Advanced glycation end products (AGEs) have been implicated in the development of diabetic keratopathy and maybe at least partly explain some of the structural changes noted.26,28 AGEs are known to deposit in the basement membrane of the corneal epithelial cells of diabetic patients.26 When this happens the molecular structure of basement membrane components changes and they lose adhesive property. In this way, the corneal epithelial cells lose a clue for the attachment on the basement membrane. In addition, aminoguanidine, an antioxidant, was effective in inhibiting AGE formation and thus ameliorated the attachment of corneal epithelial cells to the basement membrane.26 However, the in vivo effect of aminoguanidine on diabetic keratopathy remains unknown.

This review has alluded to several common molecular mechanisms previously implicated in the pathogenesis of systemic diabetic complications, and now also implicated in the pathogenesis of diabetic keratopathy. Potentially, diabetic keratopathy provides a pathogenic mechanistic model to shed light upon complications within other more complex organs. The value of using such a simple model as the cornea to shed light on complications within structurally much more complex organs, has previously already been elegantly demonstrated by investigators such as Gimbrone et al.29 It may now be possible to use this simple organ, the cornea, with all its inherent advantages of accessibility, clarity, ease of observation, and lack of cellular complexity to investigate diabetic pathology secondary to increases in polyol pathway and deposition of AGEs.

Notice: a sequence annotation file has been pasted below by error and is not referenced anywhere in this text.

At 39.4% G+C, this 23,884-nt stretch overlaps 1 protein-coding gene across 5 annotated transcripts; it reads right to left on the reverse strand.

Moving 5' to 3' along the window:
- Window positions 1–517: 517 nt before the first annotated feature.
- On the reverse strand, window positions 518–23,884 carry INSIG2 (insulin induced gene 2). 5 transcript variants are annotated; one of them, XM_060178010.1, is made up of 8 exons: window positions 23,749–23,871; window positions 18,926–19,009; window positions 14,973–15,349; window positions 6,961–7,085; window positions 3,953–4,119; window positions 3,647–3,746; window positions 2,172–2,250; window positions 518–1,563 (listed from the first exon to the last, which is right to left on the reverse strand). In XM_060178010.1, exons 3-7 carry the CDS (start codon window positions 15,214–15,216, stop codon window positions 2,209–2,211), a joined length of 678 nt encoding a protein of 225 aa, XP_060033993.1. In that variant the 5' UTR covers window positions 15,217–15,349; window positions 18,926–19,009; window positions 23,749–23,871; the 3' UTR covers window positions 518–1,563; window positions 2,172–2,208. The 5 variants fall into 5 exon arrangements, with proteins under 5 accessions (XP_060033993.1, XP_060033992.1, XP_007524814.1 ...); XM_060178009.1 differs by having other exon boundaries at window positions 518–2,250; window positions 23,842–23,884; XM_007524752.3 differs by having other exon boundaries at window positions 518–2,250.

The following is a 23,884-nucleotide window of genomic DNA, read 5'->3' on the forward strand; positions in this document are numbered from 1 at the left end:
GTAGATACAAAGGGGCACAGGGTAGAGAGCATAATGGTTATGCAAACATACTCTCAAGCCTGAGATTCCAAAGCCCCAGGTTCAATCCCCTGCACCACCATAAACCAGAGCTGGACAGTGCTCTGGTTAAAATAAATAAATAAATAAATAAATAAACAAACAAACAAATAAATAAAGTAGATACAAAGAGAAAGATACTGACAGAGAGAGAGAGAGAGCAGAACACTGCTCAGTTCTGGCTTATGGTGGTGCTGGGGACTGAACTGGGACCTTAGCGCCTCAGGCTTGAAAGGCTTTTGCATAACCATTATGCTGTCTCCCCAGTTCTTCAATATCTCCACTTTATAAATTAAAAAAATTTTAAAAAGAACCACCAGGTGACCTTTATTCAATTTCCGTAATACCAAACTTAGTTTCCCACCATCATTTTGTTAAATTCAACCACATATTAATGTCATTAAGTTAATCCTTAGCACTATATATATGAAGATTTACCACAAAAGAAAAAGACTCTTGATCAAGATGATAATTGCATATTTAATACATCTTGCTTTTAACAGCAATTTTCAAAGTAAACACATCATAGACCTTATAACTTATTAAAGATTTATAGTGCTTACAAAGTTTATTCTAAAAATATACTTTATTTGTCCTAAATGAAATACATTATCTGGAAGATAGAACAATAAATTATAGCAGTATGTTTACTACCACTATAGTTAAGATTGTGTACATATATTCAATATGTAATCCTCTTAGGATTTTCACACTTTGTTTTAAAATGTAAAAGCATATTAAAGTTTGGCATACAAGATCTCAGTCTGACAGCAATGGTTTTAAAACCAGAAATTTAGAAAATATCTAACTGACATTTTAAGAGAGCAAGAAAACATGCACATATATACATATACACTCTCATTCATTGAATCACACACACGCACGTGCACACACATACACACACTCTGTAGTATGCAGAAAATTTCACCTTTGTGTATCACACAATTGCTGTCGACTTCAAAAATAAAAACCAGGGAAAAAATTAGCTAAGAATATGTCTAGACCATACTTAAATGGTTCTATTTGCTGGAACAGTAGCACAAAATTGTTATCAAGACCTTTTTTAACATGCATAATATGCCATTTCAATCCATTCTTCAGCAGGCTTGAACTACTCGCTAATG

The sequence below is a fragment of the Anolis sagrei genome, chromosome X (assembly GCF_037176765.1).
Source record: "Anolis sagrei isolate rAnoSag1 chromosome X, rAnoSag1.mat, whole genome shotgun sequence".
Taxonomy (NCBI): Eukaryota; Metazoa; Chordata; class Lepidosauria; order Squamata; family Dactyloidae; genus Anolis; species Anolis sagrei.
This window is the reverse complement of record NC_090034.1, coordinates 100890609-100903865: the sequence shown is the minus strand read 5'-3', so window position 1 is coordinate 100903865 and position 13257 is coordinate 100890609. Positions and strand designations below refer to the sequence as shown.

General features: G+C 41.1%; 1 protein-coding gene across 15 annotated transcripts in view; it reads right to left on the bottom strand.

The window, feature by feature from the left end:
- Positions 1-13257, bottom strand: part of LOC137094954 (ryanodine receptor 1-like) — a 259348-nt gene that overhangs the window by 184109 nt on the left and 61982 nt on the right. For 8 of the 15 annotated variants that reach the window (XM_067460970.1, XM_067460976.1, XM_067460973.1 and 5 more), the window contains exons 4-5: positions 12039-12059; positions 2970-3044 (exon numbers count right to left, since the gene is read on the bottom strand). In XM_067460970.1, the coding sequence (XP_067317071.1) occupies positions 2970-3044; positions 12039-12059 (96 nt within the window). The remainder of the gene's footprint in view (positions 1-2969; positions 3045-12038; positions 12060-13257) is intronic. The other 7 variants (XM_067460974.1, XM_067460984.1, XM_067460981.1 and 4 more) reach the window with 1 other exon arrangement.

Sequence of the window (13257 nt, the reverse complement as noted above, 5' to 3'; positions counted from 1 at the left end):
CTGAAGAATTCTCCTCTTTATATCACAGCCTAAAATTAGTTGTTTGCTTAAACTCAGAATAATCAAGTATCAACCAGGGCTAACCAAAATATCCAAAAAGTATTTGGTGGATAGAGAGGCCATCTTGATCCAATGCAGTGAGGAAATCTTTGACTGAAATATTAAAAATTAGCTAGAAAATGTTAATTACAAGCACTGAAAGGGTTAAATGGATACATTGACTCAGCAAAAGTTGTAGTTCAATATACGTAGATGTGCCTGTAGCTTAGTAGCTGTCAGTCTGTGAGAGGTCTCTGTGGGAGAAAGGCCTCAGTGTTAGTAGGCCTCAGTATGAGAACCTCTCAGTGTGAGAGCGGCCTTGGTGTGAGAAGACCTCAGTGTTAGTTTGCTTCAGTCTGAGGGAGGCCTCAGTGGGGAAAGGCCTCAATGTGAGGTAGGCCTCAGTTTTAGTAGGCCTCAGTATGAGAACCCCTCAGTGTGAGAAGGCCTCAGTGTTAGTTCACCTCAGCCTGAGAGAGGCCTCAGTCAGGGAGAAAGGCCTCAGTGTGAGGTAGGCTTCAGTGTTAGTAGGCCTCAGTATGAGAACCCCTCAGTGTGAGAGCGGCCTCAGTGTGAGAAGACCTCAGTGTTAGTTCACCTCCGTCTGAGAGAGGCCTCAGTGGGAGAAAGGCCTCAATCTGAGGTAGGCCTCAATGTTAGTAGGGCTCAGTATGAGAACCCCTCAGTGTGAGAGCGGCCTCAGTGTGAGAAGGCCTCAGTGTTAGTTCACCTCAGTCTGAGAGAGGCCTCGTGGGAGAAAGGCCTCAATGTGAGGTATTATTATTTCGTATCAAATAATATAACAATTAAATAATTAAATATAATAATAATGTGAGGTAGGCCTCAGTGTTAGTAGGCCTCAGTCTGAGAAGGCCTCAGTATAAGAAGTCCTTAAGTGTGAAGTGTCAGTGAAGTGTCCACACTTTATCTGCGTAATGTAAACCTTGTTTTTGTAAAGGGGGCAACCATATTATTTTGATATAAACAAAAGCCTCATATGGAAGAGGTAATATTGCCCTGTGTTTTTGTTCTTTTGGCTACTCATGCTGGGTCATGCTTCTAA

I think that the potential value of diabetic keratopathy as a simplistic model of diabetic complications cannot be overstated. For this reason, I postulate that the model should be considered for adoption throughout diabetic research laboratories and within institutions performing double blinded clinical studies determining the effect of novel treatments upon systemic diabetic complications.

Acknowledgments

I thank Dr Tetsuro Oshika in the University of Tsukuba, Institute of Clinical Medicines, and Dr Johnny Moore and Dr Tara Moore of the University of Ulster, School of Biomedical Sciences for the preparation of this article.

Note in Proof

The condition is not thought to represent a serious clinical or pathological entity and hence has been overlooked by both physician and scientist alike

REFERENCES

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Footnotes

  • Support: Ministry of Education, Science, Sports and Culture, grant in aid for Young Scientists, 16791042, 2004, Japan.